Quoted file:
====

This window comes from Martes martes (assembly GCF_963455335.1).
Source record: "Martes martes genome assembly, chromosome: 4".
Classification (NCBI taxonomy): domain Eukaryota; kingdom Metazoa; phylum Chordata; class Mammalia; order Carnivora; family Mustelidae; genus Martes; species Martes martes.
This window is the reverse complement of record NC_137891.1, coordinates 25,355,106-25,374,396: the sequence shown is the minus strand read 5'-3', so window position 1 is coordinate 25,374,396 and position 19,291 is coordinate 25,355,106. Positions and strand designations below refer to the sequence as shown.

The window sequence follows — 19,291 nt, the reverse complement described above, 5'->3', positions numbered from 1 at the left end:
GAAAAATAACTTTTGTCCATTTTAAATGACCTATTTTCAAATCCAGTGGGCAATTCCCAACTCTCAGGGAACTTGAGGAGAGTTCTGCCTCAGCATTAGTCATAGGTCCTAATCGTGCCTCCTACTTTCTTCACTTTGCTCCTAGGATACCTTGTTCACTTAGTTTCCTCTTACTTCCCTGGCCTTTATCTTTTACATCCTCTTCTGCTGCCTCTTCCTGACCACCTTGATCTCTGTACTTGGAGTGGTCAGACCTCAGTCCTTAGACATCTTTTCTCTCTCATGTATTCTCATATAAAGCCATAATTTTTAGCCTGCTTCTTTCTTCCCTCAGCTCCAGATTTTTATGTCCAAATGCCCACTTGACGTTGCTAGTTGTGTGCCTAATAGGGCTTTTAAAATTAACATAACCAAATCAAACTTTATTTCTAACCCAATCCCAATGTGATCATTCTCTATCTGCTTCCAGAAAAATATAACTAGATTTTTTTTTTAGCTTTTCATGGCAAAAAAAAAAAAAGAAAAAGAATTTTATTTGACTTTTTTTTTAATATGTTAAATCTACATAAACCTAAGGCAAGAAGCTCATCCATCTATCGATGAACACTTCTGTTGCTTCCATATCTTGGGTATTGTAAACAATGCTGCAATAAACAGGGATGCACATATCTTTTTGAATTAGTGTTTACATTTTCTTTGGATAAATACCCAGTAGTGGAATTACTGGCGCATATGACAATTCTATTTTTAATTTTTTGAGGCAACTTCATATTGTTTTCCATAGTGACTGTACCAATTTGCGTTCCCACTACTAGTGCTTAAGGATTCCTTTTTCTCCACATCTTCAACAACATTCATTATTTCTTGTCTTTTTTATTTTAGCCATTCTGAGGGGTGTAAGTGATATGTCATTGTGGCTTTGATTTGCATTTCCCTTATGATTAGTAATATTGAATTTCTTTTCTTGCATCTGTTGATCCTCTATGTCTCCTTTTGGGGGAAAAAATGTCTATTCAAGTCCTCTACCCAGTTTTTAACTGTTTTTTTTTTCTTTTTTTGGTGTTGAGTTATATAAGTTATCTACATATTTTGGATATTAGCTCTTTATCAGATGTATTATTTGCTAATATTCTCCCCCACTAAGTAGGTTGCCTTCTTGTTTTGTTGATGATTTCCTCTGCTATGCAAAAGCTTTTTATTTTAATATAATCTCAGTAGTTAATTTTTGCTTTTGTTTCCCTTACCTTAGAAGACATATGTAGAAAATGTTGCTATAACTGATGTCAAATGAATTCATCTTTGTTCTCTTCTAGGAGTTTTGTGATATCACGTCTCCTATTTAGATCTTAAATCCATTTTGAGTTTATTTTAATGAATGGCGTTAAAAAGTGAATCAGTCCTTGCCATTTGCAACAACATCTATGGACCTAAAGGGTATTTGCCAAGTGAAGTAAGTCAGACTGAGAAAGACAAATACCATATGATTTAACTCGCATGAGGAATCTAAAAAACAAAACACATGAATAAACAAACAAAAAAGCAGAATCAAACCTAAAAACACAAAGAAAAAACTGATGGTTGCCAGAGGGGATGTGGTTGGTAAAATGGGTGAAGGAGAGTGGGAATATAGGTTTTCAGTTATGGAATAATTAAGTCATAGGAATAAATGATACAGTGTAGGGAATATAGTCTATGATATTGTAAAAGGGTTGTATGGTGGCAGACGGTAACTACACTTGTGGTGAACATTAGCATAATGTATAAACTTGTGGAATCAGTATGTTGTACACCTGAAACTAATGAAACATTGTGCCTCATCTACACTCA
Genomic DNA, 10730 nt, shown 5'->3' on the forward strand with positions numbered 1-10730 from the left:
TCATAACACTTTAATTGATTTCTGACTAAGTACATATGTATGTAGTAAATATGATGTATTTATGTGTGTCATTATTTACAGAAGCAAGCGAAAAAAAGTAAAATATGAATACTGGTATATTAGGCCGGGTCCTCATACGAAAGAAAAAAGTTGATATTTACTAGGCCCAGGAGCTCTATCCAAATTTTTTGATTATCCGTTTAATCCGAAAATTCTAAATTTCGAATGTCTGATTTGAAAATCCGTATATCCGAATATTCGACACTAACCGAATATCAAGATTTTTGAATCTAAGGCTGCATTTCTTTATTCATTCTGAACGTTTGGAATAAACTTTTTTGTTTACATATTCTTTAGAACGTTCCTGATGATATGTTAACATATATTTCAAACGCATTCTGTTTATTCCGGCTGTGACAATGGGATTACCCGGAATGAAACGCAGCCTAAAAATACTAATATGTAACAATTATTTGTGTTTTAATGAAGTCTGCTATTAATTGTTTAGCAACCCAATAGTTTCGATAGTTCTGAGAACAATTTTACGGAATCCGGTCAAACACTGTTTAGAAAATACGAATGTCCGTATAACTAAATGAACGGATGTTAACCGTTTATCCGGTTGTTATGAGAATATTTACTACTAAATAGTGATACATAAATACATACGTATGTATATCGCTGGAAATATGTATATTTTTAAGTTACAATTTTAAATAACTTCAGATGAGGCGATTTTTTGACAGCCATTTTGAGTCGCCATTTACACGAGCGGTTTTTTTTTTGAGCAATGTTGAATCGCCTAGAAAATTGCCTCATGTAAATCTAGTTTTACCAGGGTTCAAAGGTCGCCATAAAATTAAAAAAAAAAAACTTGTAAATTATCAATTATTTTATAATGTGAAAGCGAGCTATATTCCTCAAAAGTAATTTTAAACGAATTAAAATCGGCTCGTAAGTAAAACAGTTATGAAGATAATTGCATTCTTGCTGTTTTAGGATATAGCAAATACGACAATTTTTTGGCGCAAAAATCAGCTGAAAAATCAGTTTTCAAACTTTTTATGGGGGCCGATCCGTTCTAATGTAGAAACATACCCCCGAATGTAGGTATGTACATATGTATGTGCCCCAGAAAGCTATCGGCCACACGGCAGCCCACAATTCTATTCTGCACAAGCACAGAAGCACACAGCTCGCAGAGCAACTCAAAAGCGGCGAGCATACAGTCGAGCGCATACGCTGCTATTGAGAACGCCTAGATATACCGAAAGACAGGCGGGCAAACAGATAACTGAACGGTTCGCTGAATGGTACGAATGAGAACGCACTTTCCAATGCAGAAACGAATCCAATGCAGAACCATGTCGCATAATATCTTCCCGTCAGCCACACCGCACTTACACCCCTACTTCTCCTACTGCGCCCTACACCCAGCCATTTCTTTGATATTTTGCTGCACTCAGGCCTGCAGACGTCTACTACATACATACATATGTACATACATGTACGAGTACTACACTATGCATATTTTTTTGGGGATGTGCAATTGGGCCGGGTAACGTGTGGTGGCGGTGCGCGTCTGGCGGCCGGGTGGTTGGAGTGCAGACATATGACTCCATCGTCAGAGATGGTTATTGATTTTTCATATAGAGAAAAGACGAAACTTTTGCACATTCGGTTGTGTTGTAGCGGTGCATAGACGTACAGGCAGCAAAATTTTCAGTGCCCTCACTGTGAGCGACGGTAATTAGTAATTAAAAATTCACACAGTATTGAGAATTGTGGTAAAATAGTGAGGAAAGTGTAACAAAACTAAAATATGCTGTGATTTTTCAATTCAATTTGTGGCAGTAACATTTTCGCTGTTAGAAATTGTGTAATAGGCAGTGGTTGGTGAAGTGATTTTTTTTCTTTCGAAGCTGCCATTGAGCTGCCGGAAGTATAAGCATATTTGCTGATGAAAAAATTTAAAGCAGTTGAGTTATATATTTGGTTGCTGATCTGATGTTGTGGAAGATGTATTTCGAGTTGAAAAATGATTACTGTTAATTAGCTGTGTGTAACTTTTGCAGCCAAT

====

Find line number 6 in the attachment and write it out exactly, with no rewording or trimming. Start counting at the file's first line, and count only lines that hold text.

GAAAAATAACTTTTGTCCATTTTAAATGACCTATTTTCAAATCCAGTGGGCAATTCCCAACTCTCAGGGAACTTGAGGAGAGTTCTGCCTCAGCATTAGTCATAGGTCCTAATCGTGCCTCCTACTTTCTTCACTTTGCTCCTAGGATACCTTGTTCACTTAGTTTCCTCTTACTTCCCTGGCCTTTATCTTTTACATCCTCTTCTGCTGCCTCTTCCTGACCACCTTGATCTCTGTACTTGGAGTGGTCAGACCTCAGTCCTTAGACATCTTTTCTCTCTCATGTATTCTCATATAAAGCCATAATTTTTAGCCTGCTTCTTTCTTCCCTCAGCTCCAGATTTTTATGTCCAAATGCCCACTTGACGTTGCTAGTTGTGTGCCTAATAGGGCTTTTAAAATTAACATAACCAAATCAAACTTTATTTCTAACCCAATCCCAATGTGATCATTCTCTATCTGCTTCCAGAAAAATATAACTAGATTTTTTTTTTAGCTTTTCATGGCAAAAAAAAAAAAAGAAAAAGAATTTTATTTGACTTTTTTTTTAATATGTTAAATCTACATAAACCTAAGGCAAGAAGCTCATCCATCTATCGATGAACACTTCTGTTGCTTCCATATCTTGGGTATTGTAAACAATGCTGCAATAAACAGGGATGCACATATCTTTTTGAATTAGTGTTTACATTTTCTTTGGATAAATACCCAGTAGTGGAATTACTGGCGCATATGACAATTCTATTTTTAATTTTTTGAGGCAACTTCATATTGTTTTCCATAGTGACTGTACCAATTTGCGTTCCCACTACTAGTGCTTAAGGATTCCTTTTTCTCCACATCTTCAACAACATTCATTATTTCTTGTCTTTTTTATTTTAGCCATTCTGAGGGGTGTAAGTGATATGTCATTGTGGCTTTGATTTGCATTTCCCTTATGATTAGTAATATTGAATTTCTTTTCTTGCATCTGTTGATCCTCTATGTCTCCTTTTGGGGGAAAAAATGTCTATTCAAGTCCTCTACCCAGTTTTTAACTGTTTTTTTTTTCTTTTTTTGGTGTTGAGTTATATAAGTTATCTACATATTTTGGATATTAGCTCTTTATCAGATGTATTATTTGCTAATATTCTCCCCCACTAAGTAGGTTGCCTTCTTGTTTTGTTGATGATTTCCTCTGCTATGCAAAAGCTTTTTATTTTAATATAATCTCAGTAGTTAATTTTTGCTTTTGTTTCCCTTACCTTAGAAGACATATGTAGAAAATGTTGCTATAACTGATGTCAAATGAATTCATCTTTGTTCTCTTCTAGGAGTTTTGTGATATCACGTCTCCTATTTAGATCTTAAATCCATTTTGAGTTTATTTTAATGAATGGCGTTAAAAAGTGAATCAGTCCTTGCCATTTGCAACAACATCTATGGACCTAAAGGGTATTTGCCAAGTGAAGTAAGTCAGACTGAGAAAGACAAATACCATATGATTTAACTCGCATGAGGAATCTAAAAAACAAAACACATGAATAAACAAACAAAAAAGCAGAATCAAACCTAAAAACACAAAGAAAAAACTGATGGTTGCCAGAGGGGATGTGGTTGGTAAAATGGGTGAAGGAGAGTGGGAATATAGGTTTTCAGTTATGGAATAATTAAGTCATAGGAATAAATGATACAGTGTAGGGAATATAGTCTATGATATTGTAAAAGGGTTGTATGGTGGCAGACGGTAACTACACTTGTGGTGAACATTAGCATAATGTATAAACTTGTGGAATCAGTATGTTGTACACCTGAAACTAATGAAACATTGTGCCTCATCTACACTCA